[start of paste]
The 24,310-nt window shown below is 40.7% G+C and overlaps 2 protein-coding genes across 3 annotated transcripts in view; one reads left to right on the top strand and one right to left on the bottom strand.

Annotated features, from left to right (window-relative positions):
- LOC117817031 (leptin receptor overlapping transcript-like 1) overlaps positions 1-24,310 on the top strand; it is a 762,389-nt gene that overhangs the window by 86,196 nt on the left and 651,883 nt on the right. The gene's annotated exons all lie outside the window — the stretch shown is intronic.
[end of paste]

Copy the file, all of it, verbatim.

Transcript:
The 24,310-nt window shown below is 40.7% G+C and overlaps 2 protein-coding genes across 3 annotated transcripts in view; one reads left to right on the top strand and one right to left on the bottom strand.

Annotated features, from left to right (window-relative positions):
- LOC117817031 (leptin receptor overlapping transcript-like 1) overlaps positions 1-24,310 on the top strand; it is a 762,389-nt gene that overhangs the window by 86,196 nt on the left and 651,883 nt on the right. The gene's annotated exons all lie outside the window — the stretch shown is intronic.